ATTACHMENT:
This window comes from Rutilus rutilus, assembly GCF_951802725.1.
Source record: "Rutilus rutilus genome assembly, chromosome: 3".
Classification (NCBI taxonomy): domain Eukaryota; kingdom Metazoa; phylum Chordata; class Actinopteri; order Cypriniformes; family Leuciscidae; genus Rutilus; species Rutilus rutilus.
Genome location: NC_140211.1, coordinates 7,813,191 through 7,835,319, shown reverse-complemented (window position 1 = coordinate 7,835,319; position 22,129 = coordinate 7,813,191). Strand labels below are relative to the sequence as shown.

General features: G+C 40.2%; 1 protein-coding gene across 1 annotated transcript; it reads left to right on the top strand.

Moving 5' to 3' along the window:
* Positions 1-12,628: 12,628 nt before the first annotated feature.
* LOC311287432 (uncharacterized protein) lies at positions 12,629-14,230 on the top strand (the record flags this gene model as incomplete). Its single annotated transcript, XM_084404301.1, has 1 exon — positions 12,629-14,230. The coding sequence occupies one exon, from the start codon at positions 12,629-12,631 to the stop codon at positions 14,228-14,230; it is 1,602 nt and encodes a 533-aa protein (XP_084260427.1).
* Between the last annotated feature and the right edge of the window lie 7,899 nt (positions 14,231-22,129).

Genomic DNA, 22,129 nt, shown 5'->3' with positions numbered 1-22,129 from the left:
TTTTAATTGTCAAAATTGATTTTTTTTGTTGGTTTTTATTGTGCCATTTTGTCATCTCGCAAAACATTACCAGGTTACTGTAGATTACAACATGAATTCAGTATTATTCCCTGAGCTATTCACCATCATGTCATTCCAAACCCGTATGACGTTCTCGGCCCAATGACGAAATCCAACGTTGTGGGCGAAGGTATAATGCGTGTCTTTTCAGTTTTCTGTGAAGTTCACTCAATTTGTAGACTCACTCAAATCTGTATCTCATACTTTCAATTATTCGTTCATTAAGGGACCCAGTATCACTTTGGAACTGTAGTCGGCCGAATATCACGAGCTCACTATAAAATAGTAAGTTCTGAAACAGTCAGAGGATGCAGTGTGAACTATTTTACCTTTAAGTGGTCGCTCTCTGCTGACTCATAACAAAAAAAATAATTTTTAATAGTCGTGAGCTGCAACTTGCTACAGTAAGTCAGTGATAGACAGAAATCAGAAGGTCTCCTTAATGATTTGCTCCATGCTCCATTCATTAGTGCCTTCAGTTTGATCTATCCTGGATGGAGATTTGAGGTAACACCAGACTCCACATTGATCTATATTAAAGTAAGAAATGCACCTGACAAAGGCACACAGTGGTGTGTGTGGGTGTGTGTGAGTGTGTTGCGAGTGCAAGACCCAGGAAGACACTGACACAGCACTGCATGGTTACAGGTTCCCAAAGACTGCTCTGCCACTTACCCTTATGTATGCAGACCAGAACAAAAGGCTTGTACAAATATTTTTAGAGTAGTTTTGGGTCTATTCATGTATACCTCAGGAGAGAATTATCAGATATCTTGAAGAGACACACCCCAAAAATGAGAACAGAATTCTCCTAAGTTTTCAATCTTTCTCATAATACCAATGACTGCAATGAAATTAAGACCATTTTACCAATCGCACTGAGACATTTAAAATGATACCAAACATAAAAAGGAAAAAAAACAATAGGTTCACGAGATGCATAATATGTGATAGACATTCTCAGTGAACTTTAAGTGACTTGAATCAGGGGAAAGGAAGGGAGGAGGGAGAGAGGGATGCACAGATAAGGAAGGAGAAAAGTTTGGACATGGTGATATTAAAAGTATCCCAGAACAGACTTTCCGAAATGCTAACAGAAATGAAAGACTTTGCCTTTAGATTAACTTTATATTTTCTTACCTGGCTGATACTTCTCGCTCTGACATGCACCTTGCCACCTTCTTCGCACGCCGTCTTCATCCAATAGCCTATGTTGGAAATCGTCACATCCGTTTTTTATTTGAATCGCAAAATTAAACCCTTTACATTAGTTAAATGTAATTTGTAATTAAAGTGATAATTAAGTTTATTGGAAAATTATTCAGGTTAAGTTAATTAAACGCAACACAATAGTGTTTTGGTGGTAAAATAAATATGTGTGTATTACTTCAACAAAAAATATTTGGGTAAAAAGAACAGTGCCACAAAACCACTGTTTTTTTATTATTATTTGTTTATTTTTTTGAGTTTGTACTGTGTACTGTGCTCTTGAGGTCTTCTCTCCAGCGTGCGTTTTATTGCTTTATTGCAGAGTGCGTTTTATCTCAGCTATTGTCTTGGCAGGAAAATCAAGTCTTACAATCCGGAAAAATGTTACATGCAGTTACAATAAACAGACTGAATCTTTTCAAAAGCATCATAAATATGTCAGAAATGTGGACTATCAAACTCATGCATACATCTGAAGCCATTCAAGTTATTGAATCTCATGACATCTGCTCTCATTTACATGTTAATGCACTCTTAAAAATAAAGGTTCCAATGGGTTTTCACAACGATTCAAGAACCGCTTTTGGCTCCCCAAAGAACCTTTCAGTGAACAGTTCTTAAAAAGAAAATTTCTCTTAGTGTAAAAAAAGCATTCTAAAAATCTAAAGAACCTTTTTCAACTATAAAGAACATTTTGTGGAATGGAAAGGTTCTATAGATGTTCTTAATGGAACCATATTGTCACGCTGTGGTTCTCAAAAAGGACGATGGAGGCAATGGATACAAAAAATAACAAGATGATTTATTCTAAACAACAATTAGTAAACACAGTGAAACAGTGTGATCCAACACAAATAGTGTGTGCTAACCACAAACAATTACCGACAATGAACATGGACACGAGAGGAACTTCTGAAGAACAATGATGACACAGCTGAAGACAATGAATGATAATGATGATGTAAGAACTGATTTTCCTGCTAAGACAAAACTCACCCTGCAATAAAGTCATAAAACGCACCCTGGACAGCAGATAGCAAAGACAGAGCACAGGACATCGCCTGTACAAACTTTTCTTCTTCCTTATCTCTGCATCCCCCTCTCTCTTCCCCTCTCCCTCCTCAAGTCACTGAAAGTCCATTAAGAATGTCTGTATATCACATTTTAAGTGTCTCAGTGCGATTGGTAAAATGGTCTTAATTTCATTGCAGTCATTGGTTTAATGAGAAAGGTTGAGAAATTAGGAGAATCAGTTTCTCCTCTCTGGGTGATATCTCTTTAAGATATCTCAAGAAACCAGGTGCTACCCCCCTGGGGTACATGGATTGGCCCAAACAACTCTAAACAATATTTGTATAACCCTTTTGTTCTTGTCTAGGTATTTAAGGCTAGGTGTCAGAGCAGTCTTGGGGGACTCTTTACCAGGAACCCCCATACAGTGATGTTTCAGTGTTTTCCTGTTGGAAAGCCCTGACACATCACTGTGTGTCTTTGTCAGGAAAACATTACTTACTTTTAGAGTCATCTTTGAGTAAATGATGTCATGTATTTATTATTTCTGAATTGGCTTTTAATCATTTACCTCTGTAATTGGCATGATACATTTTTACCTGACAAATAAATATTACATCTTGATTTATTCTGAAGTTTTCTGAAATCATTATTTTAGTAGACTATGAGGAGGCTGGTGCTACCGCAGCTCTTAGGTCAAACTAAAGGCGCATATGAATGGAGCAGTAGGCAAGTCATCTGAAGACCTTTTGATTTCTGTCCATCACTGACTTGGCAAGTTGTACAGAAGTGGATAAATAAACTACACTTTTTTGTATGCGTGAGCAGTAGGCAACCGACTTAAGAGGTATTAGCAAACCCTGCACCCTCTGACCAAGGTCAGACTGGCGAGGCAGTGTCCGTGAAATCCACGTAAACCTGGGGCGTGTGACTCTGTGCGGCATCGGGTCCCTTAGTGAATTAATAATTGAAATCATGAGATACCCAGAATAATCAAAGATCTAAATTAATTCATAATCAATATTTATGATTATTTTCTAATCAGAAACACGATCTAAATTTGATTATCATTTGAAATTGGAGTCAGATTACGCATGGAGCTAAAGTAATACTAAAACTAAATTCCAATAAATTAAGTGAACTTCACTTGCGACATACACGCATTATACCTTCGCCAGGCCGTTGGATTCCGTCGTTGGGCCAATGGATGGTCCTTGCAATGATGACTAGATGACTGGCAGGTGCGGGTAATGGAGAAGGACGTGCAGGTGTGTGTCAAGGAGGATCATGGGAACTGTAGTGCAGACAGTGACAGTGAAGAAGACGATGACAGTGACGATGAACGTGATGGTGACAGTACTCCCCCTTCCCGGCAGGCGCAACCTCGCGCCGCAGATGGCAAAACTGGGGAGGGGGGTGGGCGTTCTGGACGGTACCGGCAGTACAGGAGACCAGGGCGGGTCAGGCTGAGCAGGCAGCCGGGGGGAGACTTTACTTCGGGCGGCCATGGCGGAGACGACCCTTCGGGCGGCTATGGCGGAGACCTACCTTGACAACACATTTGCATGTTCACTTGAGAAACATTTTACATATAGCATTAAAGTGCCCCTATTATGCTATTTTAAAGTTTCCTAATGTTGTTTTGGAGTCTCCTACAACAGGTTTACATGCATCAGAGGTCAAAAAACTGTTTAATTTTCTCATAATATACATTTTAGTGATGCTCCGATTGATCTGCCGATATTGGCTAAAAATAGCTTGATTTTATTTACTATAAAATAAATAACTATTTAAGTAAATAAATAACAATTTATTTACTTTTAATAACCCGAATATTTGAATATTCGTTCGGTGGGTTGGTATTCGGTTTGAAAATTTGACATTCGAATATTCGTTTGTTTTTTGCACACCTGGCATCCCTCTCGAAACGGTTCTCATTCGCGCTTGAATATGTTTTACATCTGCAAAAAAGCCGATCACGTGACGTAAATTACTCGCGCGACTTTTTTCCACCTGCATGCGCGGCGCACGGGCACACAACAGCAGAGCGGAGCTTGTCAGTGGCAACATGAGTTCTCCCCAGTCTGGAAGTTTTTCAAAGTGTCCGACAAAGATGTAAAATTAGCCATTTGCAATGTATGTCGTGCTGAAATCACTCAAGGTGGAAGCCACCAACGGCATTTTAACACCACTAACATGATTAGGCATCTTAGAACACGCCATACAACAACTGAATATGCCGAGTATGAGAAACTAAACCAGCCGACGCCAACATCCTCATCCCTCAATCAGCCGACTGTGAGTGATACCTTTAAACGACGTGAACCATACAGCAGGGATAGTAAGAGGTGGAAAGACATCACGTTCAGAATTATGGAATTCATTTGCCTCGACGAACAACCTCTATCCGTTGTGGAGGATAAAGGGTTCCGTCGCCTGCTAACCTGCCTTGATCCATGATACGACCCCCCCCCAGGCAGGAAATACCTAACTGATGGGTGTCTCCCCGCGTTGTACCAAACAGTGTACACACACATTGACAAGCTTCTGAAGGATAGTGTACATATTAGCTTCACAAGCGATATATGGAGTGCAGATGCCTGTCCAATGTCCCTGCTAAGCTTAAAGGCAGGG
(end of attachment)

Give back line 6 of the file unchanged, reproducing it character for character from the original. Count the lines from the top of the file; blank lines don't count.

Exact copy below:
Moving 5' to 3' along the window: